The allegation was made—and promptly refuted. But the clarification by the Archaeological Survey of India (ASI) did little to set at rest the misgivings stoked about intricately carved stones at the 13th-century Sun Temple at Konark being allegedly replaced with plain ones. It all started on February 10 with a tweet by Anushka, who tweets as @ANaayak_. It had two ‘before and after’ pictures, one showing the exquisitely carved stones and the other showing plain stones. “Restoration they call this. In the first picture, you can see how it must have looked like. Second picture is their restoration,” she wrote. “I asked one guide. He said maybe they restored it this way because it had erotic sculptures.”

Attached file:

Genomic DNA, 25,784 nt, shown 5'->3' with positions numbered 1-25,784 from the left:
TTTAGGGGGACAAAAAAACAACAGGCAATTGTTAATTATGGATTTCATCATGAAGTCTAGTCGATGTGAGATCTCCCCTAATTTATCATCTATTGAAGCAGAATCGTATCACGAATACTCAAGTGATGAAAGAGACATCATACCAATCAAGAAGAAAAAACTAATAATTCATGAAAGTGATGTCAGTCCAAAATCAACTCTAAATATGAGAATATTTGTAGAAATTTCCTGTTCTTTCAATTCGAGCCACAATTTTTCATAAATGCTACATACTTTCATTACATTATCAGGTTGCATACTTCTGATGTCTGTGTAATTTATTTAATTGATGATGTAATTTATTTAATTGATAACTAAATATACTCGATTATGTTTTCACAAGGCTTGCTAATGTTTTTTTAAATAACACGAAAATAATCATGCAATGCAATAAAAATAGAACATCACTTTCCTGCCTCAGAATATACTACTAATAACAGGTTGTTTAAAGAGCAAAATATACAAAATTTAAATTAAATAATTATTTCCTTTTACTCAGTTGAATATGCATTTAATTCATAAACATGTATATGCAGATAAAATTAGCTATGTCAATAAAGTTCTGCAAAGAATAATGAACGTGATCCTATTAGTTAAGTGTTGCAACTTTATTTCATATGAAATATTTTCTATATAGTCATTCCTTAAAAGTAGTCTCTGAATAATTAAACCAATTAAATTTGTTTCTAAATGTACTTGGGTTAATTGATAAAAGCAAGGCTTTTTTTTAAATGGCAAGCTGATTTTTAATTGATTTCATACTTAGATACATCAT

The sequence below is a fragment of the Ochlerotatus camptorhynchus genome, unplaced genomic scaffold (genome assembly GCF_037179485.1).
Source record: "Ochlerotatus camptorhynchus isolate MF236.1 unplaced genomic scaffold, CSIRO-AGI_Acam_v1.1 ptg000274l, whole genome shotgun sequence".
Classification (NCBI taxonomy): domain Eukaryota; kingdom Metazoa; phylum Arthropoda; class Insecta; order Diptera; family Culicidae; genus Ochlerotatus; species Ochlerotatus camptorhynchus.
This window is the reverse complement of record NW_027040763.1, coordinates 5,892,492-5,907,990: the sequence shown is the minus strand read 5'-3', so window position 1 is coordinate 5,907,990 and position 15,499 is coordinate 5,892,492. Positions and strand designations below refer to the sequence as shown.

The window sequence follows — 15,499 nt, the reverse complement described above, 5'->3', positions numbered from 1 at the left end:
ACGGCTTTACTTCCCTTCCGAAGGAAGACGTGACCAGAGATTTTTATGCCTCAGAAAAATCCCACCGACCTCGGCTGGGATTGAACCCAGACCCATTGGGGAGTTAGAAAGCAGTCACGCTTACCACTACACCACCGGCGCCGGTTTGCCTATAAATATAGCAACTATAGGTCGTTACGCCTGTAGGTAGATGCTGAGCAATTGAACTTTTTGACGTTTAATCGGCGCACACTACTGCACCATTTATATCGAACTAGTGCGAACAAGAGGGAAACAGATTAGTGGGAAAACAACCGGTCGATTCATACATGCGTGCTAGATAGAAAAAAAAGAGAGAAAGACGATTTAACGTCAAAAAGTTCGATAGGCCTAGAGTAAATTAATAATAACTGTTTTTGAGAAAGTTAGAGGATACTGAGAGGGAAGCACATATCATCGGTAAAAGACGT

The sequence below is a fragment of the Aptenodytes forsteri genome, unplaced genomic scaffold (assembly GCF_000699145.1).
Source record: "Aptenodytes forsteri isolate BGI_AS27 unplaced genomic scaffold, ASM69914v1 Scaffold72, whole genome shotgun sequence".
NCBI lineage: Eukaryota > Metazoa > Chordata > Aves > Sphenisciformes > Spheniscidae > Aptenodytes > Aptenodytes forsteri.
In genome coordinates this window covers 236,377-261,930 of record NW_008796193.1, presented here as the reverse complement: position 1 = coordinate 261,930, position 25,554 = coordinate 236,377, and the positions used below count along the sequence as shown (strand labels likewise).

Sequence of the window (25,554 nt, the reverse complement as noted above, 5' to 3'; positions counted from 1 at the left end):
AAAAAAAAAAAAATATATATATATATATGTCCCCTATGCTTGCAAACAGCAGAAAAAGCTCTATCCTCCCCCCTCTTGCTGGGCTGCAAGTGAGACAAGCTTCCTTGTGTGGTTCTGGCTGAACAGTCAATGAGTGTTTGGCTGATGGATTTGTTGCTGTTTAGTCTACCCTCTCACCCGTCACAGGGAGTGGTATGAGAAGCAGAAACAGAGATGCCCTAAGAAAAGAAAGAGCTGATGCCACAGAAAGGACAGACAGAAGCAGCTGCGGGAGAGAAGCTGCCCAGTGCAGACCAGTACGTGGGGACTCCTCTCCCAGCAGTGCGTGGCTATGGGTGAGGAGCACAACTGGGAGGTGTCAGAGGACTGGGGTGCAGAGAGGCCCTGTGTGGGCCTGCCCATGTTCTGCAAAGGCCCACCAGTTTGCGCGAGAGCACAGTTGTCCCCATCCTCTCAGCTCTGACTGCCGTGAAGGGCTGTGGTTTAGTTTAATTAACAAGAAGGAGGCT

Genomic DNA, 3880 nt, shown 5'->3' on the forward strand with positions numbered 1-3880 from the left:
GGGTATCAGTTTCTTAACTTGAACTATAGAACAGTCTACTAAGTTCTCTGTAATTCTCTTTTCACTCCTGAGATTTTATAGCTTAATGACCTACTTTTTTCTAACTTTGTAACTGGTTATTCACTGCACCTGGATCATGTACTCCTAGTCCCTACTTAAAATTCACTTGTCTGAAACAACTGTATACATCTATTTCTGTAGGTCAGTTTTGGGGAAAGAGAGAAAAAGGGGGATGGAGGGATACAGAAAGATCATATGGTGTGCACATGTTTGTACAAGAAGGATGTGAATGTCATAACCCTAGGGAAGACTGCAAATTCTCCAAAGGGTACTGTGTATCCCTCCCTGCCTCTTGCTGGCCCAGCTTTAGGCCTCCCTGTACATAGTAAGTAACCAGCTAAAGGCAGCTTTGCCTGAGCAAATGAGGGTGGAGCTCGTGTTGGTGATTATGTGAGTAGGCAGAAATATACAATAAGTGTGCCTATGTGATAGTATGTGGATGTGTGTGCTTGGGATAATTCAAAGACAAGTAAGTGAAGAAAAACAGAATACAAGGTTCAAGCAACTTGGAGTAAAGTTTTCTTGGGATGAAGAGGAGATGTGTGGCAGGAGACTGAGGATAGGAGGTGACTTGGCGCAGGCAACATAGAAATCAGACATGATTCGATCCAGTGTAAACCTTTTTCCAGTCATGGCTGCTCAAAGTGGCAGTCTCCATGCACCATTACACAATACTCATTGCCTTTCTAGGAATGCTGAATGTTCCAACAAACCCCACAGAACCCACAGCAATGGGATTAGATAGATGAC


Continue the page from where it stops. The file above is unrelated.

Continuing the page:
There were angry reactions from outraged twitteratti and the ASI soon came out with a denial: “The two images shown in the tweet are from different locations. The image with sculptures is from Natya Mandapa, while the plain stones images are from the plinth of Jagamohana (the main temple).” It followed that up with another post: “The plain stone work shown in the image was done in the mid-1980s. ASI used plain stone only wherein there was no evidence left and, as per ASI’s the then archaeological policy, only such portions were filled with plain stones. ASI would like to confirm that no sculpture has been replaced.” But concerns about the fine sculptures of the Sun Temple, declared a World Heritage Site by UNESCO in 1984, have persisted.